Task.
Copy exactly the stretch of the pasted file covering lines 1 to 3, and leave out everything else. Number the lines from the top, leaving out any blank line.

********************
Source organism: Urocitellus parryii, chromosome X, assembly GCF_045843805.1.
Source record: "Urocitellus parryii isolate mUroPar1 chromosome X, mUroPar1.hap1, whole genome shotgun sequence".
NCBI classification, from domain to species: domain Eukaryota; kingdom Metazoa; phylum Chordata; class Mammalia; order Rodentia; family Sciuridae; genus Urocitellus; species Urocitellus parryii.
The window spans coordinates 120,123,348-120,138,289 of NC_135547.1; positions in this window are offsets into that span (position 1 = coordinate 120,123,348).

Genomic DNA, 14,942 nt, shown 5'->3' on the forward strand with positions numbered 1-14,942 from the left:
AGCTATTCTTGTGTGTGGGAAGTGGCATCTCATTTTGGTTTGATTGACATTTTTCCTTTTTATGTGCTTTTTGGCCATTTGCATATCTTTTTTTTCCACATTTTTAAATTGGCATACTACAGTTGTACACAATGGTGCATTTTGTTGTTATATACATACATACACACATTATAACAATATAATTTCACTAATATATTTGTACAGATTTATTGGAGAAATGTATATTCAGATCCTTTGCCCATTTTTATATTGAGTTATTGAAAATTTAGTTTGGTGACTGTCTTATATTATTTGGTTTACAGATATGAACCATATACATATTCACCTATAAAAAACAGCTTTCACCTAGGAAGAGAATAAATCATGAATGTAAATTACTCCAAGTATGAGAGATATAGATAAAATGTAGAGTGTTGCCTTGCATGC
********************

Source organism: Urocitellus parryii, chromosome X, assembly GCF_045843805.1.
Source record: "Urocitellus parryii isolate mUroPar1 chromosome X, mUroPar1.hap1, whole genome shotgun sequence".
NCBI classification, from domain to species: domain Eukaryota; kingdom Metazoa; phylum Chordata; class Mammalia; order Rodentia; family Sciuridae; genus Urocitellus; species Urocitellus parryii.